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Pear Upside-Down Cake

Pear Upside-Down Cake

Ingredients

  • 9 tablespoons unsalted butter, room temperature, divided, plus more
  • 3/4 cup plus 3 tablespoons unbleached all-purpose flour
  • 3 tablespoons coarse yellow cornmeal or polenta
  • 1 1/2 teaspoon baking powder
  • 2 medium pears (about 1 pound)
  • 1 teaspoon vanilla extract
  • Whipped cream or caramel gelato (optional)

Recipe Preparation

  • Preheat oven to 350°. Butter pan; line bottom with a parchment-paper round. Whisk four, cornmeal, baking powder, and salt in a small bowl. Stir 1/4 cup sugar and 2 tablespoons water in a small saucepan over medium-low heat until sugar dissolves. Increase heat to medium-high. Boil syrup without stirring, occasionally swirling pan and brushing down sides with a wet pastry brush, until sugar turns dark amber, 8–10 minutes. Remove pan from heat; add 1 tablespoon butter (caramel will bubble vigorously) and whisk until smooth. Pour caramel into prepared cake pan and swirl to coat bottom.

  • Peel, halve, and core the pears. Place flat on a work surface and cut lengthwise into 1/8"-thick slices. Layer slices over caramel, flat side down, overlapping as needed.

  • Mix remaining 3/4 cup sugar, 8 tablespoon butter, and vanilla in a large bowl. Using an electric mixer, beat on medium speed until light and fluffy, about 3 minutes. Add yolks one at a time, beating to blend between additions and occassionally scraping bowl. Beat in flour mixture in 3 additions, alternating with milk in 2 additions, beginning and ending with flour mixture.

  • Using clean, dry beaters, beat egg whites on low speed in a medium bowl until frothy. Increase the speed to medium and continue to beat until whites form soft peaks. Fold about 1/4 of the whites into cake batter. Add in remaining whites; gently fold just to blend. Pour batter over pears in pan; smooth top.

  • Bake cake, rotating pan halfway through, until top is golden brown and a tester inserted into the center comes out with a few small moist crumbs attached, about 1 hour. Let cool in pan on a wire rack for 30 minutes. Run a thin knife around the inside of pan to release cake. DO AHEAD: Can be made 1 day ahead. Store airtight at room temperature.

  • Invert cake onto a plate; remove parchment paper. Serve warm or at room temperature with whipped cream or caramel gelato, if desired.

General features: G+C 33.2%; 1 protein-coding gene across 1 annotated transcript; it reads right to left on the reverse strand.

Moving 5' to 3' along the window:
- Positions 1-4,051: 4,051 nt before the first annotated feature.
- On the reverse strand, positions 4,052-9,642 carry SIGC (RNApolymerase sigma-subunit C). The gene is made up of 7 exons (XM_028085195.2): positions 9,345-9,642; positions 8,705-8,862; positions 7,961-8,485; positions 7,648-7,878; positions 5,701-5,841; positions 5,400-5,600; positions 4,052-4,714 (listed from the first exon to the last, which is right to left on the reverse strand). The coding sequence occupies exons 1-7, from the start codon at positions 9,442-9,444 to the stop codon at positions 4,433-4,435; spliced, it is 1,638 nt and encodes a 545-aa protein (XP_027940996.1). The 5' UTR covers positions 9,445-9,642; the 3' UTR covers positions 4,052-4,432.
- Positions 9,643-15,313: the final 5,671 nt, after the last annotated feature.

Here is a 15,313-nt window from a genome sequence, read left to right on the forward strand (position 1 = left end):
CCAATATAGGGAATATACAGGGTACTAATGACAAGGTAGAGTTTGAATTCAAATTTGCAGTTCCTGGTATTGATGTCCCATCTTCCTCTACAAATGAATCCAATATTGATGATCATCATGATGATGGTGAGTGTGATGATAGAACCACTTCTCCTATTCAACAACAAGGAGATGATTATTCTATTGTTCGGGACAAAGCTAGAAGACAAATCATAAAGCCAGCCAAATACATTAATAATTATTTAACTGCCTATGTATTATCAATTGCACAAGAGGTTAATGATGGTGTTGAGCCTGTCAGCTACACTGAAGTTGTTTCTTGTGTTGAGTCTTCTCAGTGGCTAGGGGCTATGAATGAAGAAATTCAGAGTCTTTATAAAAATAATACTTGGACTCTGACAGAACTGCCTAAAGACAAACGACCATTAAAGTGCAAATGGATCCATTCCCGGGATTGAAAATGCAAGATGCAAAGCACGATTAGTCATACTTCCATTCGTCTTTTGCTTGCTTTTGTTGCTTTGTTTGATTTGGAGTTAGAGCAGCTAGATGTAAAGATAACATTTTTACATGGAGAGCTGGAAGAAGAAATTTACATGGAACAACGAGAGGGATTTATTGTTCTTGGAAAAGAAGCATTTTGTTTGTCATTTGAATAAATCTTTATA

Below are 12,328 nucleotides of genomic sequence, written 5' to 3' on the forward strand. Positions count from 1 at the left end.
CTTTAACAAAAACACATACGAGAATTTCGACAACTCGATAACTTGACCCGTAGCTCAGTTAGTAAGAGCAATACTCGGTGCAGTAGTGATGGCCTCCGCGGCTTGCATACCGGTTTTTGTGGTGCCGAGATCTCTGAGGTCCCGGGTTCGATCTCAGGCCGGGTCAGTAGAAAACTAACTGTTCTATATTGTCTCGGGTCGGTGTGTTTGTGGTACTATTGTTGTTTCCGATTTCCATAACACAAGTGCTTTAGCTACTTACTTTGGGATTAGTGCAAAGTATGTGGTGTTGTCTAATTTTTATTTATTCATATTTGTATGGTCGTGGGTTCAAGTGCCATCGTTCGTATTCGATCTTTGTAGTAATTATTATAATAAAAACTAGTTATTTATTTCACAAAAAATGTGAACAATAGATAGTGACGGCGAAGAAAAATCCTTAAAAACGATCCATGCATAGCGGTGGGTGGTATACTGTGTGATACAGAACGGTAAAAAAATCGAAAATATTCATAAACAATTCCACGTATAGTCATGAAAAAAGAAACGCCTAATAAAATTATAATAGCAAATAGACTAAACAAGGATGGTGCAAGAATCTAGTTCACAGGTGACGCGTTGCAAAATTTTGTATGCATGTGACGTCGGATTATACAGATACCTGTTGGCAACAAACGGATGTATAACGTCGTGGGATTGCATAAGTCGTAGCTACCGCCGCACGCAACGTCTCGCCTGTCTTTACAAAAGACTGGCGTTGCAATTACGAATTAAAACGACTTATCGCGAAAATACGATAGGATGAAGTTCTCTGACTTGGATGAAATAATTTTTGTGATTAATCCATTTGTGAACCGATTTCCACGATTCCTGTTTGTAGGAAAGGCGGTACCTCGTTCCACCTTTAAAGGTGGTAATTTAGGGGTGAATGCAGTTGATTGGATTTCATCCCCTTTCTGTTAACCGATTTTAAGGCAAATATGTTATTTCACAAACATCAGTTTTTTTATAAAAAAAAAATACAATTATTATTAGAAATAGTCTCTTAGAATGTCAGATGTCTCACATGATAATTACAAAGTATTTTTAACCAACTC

Recipe by Karen DeMasco Locanda Verde New York City,Photos by Hirsheimer HamiltonReviews SectionI took the warning about the possible burnt topping very seriously as Kryan said in their review. I went ahead and went for a golden caramel color instead of a deep amber so that I wouldn't risk burning. I did not transfer the glaze fast enough to cover the whole parchment round, but in baking it did not seem to matter as it spread out and soaked into the pears during the bake. I'm a fairly inexperienced baker that has stuck in cookies and some easy cakes in the past, so this was a challenge and I read the recipe and suggestions in the reviews many times before I attempted. I went ahead and prepped my pears ahead of everything else and put them in Tupperware in the fridge - I left them in there for about a half hour only and they had a very faint browning that happens when pears sit. It did not decrease my enjoyment of the end product, so you may want to do the same.When I do this recipe again I will go as follows: section, cut, and peel pears ahead of anything else, pop in the fridge, pre-heat oven, butter the bottom and sides and parchment line the bottom, get my caramel going to only a faint golden color and transfer QUICKLY, then get my pears out to arrange on the bottom. I think I would then move on to the cake fixings as described in the recipe. (I had to use a stand mixer for whipping the egg whites just from the length of time that took - possibly 7 to 10 minutes). I only baked the cake for 45 to 47 minutes instead of an hour like was suggested in another review. Because of the head's up of the decrease in bake time, I rotated the cake at twenty minutes instead of a half hour.I used anjou pears that were so ripe that liquid brown spots had to be cut off and then I had roughly two or so layers of thin pear slices. I used a 9 inch round non stick pan.I wish the recipe was a little better organized and had more details like the amount of time this takes and what size pan to use, otherwise I would rate this five stars. A huge shout out to the other reviewers that had excellent tips to modify this recipe with - I feel so proud that I made this when I never make anything this complicated. I think it took me about three and a half hours to prep and bake and then cool enough for me to taste it. I hope this helps anyone looking to try this out.elsamsPortland, OR07/21/20The recipe says to caramelize the sugar to dark amber. I didn't do that. I caramelized it to golden. I think it could have handled a bit more caramelization. Next time I will caramelize to medium at least.Maybe even dark amber. The caramel didn't darken during baking. When I poured the caramel into the pan and swirled to coat, the caramel seemed to roll around on the parchment paper. I didn't get a good coating. It turned out not to matter. The recipe says to cook it for an hour. I started smelling the cake at 45 minutes so I tested it. It was done so I took it out of the oven. The recipe doesn't specify a pan size. I used an 8-inch cake pan. It was perfect. The cake has a delicate flavor. My husband and my guests liked it.First- BE WARNED about this recipe- something is off-!st- use an 8 inch round pan2nd- recipe is awkwardly arranged- you need to separate ingredients into glaze, pear topping & cake3rd- VIP- if you caramelize the sugar topping and then bake the cake for an HOUR as recipe says- your topping will be burnt rather than a mellow caramel flavor- this is SAD since the burnt taste RUINS your wonderful cake- I made this after having pears in the winter- the cake looks fab but needs tweaking to make perfect- if you work it out- PLEASE POST- thxkryanAlexandria Va01/17/19What size pa should I use?????mermom65New Smyrna Beach, FL12/22/17